This is the result of an international attempt, led by the United Nations, to reduce volatile organic compounds in the air over Europe. VOCs are the vapours given off by a range of chemicals used in industry, such as solvents, and contained in consumer products, such as house paint and petrol. The compounds collect in the atmosphere and react with sunlight to form photochemical smog and low-level ozone. These smogs irritate the breathing system and can be particularly harmful to the health of young children, the elderly, those with breathing complaints and people who exercise outdoors.
Some VOCs are implicated in global warming. Each government is responsible for devising plans to meet the target. Also, the EC is working on legislation to force certain sectors like the petrochemical and oil industries to make big cuts in VOC emissions before the end of the decade. UK law already controls emissions from industrial printers and other users of ink. Besides these official pressures, there are growing demands from retailers and business buyers for products that do not pollute.
But some industries complain that the cost of compliance is too high, while others argue over who should take responsibility for emissions. However, the same pressures are a spur to innovation, creating lucrative opportunities for those who can develop traditional products, such as glues, paints and inks, that do not emit VOCs. The European market for equipment that controls VOCs is set to double to Dollars m Pounds m a year by , according to researchers Frost and Sullivan - and this figure is purely for devices that can be bolted on to existing processes; it does not include alternatives such as solvent-free inks and paints.
It is these substitutes that are going to help hard-pressed smaller businesses like the shoe maker and bottle top manufacturer, which do not have the capital to invest in equipment that catches VOCs before they escape to the air. For many companies, these inks will be the only affordable option. The European oil industry is particularly hard hit by EC demands to reduce vapours that evaporate during the making, storage and distribution of fuels.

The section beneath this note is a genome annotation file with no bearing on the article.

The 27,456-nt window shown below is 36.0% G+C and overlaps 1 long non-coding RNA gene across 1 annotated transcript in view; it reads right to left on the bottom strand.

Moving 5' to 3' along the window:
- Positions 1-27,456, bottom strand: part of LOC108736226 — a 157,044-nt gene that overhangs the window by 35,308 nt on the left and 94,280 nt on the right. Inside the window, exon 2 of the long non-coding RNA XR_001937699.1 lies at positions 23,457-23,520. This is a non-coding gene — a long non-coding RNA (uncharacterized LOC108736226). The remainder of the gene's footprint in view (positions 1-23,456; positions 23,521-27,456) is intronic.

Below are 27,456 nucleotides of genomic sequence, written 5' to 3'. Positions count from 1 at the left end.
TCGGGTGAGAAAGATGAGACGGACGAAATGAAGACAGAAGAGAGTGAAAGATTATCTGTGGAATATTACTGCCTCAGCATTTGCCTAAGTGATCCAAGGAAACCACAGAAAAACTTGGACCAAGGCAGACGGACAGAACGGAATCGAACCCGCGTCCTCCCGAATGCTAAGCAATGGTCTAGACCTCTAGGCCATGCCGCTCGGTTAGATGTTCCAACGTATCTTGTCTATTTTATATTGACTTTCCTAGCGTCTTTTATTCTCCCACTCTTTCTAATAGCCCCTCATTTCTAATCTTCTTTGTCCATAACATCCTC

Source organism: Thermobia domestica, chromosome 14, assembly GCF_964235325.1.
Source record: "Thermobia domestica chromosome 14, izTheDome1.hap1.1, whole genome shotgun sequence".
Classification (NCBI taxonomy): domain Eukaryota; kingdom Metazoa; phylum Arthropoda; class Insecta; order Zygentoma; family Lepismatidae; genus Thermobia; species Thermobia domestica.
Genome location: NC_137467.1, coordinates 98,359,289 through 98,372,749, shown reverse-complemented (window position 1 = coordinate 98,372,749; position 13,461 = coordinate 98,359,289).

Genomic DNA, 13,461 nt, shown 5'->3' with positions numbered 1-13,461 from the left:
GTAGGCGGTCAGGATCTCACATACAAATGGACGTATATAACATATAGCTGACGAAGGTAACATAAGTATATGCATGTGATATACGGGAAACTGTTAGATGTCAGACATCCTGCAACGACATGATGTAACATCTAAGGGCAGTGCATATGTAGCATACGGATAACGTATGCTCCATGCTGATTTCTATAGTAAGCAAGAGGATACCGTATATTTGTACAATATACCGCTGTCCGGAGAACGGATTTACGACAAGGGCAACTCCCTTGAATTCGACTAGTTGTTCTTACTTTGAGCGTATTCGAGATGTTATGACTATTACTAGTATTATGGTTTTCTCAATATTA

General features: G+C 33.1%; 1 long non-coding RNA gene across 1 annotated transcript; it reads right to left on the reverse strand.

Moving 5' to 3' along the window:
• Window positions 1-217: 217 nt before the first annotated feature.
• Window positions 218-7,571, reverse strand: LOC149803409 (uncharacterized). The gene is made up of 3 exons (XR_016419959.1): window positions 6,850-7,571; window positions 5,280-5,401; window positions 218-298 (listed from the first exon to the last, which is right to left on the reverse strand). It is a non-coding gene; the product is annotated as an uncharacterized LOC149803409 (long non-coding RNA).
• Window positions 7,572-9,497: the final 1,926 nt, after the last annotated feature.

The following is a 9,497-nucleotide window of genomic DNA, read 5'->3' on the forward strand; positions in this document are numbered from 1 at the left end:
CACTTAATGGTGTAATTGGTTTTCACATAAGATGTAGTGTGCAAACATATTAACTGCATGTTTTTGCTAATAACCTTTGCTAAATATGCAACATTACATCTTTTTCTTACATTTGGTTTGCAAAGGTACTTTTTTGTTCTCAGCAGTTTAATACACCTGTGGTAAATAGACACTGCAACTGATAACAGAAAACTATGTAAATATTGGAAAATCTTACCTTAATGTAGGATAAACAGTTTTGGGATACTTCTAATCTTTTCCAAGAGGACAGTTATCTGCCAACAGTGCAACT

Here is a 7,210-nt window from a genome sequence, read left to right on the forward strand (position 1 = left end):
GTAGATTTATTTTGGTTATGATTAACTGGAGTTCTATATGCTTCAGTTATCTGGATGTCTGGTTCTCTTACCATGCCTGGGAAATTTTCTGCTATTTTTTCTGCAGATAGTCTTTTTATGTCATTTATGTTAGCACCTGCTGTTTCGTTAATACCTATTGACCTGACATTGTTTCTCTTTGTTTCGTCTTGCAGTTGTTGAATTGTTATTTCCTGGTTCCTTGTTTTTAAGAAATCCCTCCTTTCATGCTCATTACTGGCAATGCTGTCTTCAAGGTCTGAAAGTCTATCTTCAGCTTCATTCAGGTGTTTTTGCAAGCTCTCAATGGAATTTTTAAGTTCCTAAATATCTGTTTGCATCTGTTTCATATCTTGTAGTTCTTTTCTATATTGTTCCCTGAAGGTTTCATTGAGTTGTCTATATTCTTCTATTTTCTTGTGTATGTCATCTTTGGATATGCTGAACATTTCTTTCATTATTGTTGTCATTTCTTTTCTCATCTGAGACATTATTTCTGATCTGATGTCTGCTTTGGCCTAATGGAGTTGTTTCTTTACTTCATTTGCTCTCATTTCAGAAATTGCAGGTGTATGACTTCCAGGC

If the proposed second stage - now under discussion - is carried out, the industry will have to spend a further Dollars 1bn installing vapour recovery units at service stations. These devices catch emitted vapours when motorists fill their tanks. But because the petrol pump attachments are expensive and not necessarily the most efficient solution, the oil industry wants car makers to fit carbon canisters to petrol tanks.
Shell UK estimates that vapour recovery devices on the forecourt would capture about three quarters of the VOCs emitted when motorists fill up, while canisters would collect more than 95 per cent. The carbon is regenerated when captured VOCs are drawn into the engine and burnt. The car industry does not want to fit these canisters because of the cost. And the EC does not favour the solution because it would take too long - about 10 years before all cars were fitted.
The oil industry argues that its operations contribute only small amounts to industry's overall VOC emissions. Furthermore, most problems with fuels arise when vehicles are used, through unburnt fuel in exhaust fumes and evaporation from petrol tanks and fuel lines. But the oil industry is looking seriously at ways to prevent vapours from escaping during distribution.
BP researchers have produced one of the more innovative solutions by adapting the idea of the wine box. A collapsible plastic bag is placed inside storage tanks and road tankers. The fuel is sealed in the bag and is never exposed to the air at any stage during distribution.
Trials have been promising, but the technology is expensive and BP has not decided yet how it will be used. Although technologies designed to prevent evaporation help save a potentially valuable product, the benefits for oil companies are few and the costs high. It is clear that all companies will have to find affordable solutions to the problem of VOCs because the pressures from both regulators and the market look set to increase.
Source Evaporating Exhaust VOC output 10 percent 25 percent The remainder is from non-automotive sources Control small carbon Three-way technology canister catalyst Reduction 90 percent 90 percent achievable Source: Shell UK TODAY the Jobs column must cast modesty aside and reveal that it has of late achieved something probably unparallelled in the history of journalism. Unfortunately, the exploit is not of the professionally acclaimed kind typified by scooping one's competitors by publishing a story before them.
My feat is rather the reverse - having another newspaper scoop me with my own material which had already been printed in this one. How it happened perhaps requires some explanation. Readers taking the UK editions of the Financial Times find this column in the Wednesday morning's paper. In the overseas editions, however, it does not appear until the Friday.
So it is possible for the London-based staff of foreign newspapers to pick up something I've printed here on a Wednesday, and have their report on it appear in their home country on the Thursday morning, a day ahead of my arrival there. Such was actually done not long ago, it seems, by a Japanese reporter who further complicated the issue by stating that the data in question had been in 'yesterday's' FT. Hence several people unable to find the item telephoned to inquire, only to be still more mystified by being told that for 'yesterday' they should read 'tomorrow'.